- A table of all my criteria to invest in stock, with thresholds. Whenever I learn something on how to invest in stock, I go to this table and ask myself: How can I transform what I learned into a criterion for stock selection? Then I modify my this table to improve my future investment choices. See a whole article on this tool: Use Case: Investing with the Zettelkasten Method
Value Is Created by Improving Your Future Position
A very short summary of the above would be:
Don’t create tasks but resources for your future self.
To me, the best demonstration of this paradigm is my investment tool. I don’t mindlessly fill my Zettelkasten with learnings about investing, nor do I try to connect notes and hope for the best. Anything I learn about investing in stock is just as important as it improves my capability to make good choices (or rather: avoid bad choices). This ability is represented by my table I introduced in the article on investing with the Zettelkasten Method. So, by proxy, I improve my ability by improving this one table.
If you don’t have any clue why you are doing knowledge work, you’ll be subject to anxiety. This psychological entropy is what you get when you allow yourself to be clueless. The Zettelkasten Method itself doesn’t give you any goal. It can’t, because it’s a tool. You don’t buy yourself a hammer and then ask what you can do with it.
So let me give you concrete steps to improve your way of knowledge work (including your use of the Zettelkasten):
- Identify the structures you want to build within your system. What would be a resource for your future self? Be deliberate and avoid all vagueness.
- Ask yourself how your input sources can be used to improve those structures. Then use your inputs to improve those structures.
- Repeat. You need practice. When I teach the Zettelkasten Method, it is a recurring pattern that highly intelligent people who are experts in their fields struggle with those steps within their own field. To even write a single proper note can be a struggle if you aren’t deliberate on what will be a resource to your future self.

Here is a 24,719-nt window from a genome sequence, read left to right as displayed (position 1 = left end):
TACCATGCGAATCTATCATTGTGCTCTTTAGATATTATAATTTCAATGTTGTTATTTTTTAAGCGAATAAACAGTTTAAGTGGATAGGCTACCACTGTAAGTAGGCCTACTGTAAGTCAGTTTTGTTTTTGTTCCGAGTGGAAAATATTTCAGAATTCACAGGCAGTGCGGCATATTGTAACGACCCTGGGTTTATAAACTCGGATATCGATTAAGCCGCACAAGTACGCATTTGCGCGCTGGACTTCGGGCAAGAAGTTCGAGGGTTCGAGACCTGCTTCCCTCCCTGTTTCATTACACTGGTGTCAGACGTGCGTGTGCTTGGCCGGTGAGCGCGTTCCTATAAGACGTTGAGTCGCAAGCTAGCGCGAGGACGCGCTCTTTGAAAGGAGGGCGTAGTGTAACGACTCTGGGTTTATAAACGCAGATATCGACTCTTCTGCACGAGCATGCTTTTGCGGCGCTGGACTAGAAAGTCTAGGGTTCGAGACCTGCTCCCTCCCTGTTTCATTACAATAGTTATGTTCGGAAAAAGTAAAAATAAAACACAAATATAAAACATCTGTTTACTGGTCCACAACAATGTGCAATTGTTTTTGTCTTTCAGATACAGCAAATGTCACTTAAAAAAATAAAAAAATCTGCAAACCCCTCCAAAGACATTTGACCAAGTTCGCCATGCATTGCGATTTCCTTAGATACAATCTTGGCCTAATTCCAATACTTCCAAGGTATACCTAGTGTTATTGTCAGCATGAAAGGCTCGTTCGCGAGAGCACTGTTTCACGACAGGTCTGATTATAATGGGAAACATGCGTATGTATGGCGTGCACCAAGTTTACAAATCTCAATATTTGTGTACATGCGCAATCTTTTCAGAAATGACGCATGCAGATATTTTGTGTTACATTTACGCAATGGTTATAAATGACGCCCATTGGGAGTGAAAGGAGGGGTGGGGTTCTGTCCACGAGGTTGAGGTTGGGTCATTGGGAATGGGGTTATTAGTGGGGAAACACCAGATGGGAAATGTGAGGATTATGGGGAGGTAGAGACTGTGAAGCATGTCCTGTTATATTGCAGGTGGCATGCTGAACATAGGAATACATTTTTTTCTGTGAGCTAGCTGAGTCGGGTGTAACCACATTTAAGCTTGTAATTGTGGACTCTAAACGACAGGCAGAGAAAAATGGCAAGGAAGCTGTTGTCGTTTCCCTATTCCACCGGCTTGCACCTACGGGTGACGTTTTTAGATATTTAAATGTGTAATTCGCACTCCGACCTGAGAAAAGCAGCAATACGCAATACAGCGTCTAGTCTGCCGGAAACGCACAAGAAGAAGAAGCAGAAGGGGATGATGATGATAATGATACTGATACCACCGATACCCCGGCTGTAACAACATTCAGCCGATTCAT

Bonus task: Present your individual note in the forums to get feedback. There is way too much talk on theoretical aspects of the Zettelkasten Method compared to the actual practice.
Christian’s Comment: PSA: To create things of value is a bit of work :) Conversely, don’t be fooled by Zettel numbers; 10,000 notes hastily collected aren’t worth 100 carefully created pieces of knowledge. (Making up some numbers for dramatic effect here, obviously.) I’m as lazy as the next person, but laziness never paid off in my Zettelkasten. Stopping at the reading and collecting phase never produced notes with long-lasting value for. That’s part of the story why “everything buckets” from the 2000s didn’t survive the hype: the approach to merely collect doesn’t work for sense-making, and the buckets eventually clog up. Where they become less useful with intended use, a home-grown Zettelkasten gets better when you put in the work to create something useful and advance on the ladder from reading to collecting to connecting to “tool-making”.
That is the reason why a collected quote can be more useful than your own words. Sometimes, another person did it just better than you could. But still, only the invested labor of re-writing it makes it truly your own. So a quote should be commented on and re-written before you add it to your Zettelkasten. Only then you have gained the necessary competency to deal with the knowledge. ↩